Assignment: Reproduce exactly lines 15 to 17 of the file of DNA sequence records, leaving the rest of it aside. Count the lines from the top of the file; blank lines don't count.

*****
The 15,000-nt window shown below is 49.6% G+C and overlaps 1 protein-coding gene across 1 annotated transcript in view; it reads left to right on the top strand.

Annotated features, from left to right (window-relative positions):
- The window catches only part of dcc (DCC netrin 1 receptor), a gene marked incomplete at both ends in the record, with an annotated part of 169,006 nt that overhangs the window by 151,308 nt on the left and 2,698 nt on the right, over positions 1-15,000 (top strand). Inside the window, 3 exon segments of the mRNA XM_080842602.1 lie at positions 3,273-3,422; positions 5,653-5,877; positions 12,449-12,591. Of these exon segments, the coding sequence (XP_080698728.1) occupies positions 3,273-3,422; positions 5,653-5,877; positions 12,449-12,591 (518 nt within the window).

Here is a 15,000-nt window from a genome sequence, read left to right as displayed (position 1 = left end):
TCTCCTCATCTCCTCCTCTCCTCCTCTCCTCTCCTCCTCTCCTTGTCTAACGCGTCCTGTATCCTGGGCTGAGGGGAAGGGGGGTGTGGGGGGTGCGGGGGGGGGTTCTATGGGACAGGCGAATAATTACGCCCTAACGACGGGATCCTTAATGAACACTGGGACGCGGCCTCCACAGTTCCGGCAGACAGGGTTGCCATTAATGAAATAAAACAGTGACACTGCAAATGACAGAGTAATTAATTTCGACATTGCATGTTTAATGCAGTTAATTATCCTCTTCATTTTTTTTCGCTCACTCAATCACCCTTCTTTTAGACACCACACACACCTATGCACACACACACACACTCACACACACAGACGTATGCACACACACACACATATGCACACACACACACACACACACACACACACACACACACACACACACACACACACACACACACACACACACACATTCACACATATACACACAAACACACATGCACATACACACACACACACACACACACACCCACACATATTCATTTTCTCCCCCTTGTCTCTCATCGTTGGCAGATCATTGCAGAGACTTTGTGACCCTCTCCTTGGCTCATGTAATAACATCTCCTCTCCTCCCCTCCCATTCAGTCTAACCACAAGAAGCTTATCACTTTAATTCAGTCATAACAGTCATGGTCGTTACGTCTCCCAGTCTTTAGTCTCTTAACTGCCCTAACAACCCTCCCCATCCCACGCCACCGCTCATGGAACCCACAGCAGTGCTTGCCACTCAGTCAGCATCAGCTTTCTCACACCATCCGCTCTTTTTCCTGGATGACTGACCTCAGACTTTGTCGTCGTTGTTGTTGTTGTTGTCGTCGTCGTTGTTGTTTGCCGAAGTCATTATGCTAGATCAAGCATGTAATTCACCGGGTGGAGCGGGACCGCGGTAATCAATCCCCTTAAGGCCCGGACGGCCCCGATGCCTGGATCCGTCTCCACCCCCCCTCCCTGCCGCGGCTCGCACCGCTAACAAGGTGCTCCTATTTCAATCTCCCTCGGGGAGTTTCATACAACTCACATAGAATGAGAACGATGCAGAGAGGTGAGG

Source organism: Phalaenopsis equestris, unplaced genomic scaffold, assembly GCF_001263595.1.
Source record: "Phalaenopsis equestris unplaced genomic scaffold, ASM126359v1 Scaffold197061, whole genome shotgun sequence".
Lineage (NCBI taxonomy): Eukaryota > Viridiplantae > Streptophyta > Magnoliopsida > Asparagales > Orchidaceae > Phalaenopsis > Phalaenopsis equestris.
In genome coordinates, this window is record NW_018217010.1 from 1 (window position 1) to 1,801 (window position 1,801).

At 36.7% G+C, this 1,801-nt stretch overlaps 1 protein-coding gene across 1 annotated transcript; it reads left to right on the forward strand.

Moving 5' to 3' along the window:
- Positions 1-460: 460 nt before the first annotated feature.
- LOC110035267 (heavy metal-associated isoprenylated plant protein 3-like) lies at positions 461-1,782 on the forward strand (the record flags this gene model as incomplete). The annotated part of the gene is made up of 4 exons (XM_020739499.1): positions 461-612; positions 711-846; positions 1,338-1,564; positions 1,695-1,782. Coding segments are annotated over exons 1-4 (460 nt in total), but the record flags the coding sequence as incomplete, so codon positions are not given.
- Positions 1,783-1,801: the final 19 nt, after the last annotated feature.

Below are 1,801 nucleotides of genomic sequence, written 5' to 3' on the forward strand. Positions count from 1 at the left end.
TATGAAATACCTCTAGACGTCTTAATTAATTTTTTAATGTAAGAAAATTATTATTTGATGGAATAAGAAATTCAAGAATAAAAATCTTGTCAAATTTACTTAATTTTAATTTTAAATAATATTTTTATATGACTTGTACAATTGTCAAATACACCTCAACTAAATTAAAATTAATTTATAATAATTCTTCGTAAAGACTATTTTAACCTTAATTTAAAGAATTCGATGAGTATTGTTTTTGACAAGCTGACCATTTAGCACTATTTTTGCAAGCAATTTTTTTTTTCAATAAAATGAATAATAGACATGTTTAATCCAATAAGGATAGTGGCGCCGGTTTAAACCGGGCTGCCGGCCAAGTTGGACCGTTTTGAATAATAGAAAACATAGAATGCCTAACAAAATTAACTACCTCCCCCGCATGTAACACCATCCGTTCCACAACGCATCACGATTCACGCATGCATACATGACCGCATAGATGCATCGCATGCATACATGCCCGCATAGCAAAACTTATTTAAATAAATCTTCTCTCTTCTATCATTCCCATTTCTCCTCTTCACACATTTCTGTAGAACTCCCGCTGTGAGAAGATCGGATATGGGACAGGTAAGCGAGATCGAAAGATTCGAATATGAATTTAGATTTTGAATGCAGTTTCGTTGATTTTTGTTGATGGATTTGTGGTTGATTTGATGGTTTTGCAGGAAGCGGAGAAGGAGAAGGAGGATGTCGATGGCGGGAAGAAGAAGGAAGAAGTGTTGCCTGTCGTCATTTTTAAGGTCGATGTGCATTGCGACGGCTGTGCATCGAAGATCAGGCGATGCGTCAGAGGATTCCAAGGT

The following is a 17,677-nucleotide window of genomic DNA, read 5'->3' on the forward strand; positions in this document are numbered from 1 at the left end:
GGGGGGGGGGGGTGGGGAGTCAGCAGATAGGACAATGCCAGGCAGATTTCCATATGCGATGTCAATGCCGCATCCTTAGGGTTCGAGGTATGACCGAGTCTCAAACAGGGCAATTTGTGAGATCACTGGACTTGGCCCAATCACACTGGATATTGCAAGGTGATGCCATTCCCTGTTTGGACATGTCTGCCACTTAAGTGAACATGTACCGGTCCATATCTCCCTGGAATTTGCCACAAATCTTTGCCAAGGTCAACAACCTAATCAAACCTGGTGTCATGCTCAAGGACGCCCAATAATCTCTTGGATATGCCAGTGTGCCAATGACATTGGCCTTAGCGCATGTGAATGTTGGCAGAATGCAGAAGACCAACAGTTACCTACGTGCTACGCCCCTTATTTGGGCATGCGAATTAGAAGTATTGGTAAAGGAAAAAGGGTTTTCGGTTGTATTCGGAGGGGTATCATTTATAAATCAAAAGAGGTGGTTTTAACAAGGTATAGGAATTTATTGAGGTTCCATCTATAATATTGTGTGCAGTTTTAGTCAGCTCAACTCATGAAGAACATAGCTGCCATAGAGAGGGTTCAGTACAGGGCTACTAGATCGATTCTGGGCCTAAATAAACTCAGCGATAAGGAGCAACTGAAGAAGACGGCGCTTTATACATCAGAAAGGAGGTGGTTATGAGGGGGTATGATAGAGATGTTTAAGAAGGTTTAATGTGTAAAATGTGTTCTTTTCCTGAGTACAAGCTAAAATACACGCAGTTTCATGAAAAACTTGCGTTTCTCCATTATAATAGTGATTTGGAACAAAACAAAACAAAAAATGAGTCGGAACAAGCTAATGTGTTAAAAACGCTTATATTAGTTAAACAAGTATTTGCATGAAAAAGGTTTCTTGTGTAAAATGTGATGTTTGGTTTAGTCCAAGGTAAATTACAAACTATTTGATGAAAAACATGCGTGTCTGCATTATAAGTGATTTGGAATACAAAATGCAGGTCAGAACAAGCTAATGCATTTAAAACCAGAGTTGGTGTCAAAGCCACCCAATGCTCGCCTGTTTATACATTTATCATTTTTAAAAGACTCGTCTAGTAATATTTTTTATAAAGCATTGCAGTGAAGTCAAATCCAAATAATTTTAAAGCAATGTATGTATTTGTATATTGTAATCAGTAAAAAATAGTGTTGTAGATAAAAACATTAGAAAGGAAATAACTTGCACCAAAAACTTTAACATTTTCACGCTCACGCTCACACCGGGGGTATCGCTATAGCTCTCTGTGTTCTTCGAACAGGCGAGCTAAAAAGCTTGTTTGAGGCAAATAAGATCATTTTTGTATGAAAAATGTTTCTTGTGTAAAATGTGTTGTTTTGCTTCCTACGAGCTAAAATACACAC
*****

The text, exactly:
Below are 1,801 nucleotides of genomic sequence, written 5' to 3' on the forward strand. Positions count from 1 at the left end.
TATGAAATACCTCTAGACGTCTTAATTAATTTTTTAATGTAAGAAAATTATTATTTGATGGAATAAGAAATTCAAGAATAAAAATCTTGTCAAATTTACTTAATTTTAATTTTAAATAATATTTTTATATGACTTGTACAATTGTCAAATACACCTCAACTAAATTAAAATTAATTTATAATAATTCTTCGTAAAGACTATTTTAACCTTAATTTAAAGAATTCGATGAGTATTGTTTTTGACAAGCTGACCATTTAGCACTATTTTTGCAAGCAATTTTTTTTTTCAATAAAATGAATAATAGACATGTTTAATCCAATAAGGATAGTGGCGCCGGTTTAAACCGGGCTGCCGGCCAAGTTGGACCGTTTTGAATAATAGAAAACATAGAATGCCTAACAAAATTAACTACCTCCCCCGCATGTAACACCATCCGTTCCACAACGCATCACGATTCACGCATGCATACATGACCGCATAGATGCATCGCATGCATACATGCCCGCATAGCAAAACTTATTTAAATAAATCTTCTCTCTTCTATCATTCCCATTTCTCCTCTTCACACATTTCTGTAGAACTCCCGCTGTGAGAAGATCGGATATGGGACAGGTAAGCGAGATCGAAAGATTCGAATATGAATTTAGATTTTGAATGCAGTTTCGTTGATTTTTGTTGATGGATTTGTGGTTGATTTGATGGTTTTGCAGGAAGCGGAGAAGGAGAAGGAGGATGTCGATGGCGGGAAGAAGAAGGAAGAAGTGTTGCCTGTCGTCATTTTTAAGGTCGATGTGCATTGCGACGGCTGTGCATCGAAGATCAGGCGATGCGTCAGAGGATTCCAAGGT

The following is a 17,677-nucleotide window of genomic DNA, read 5'->3' on the forward strand; positions in this document are numbered from 1 at the left end: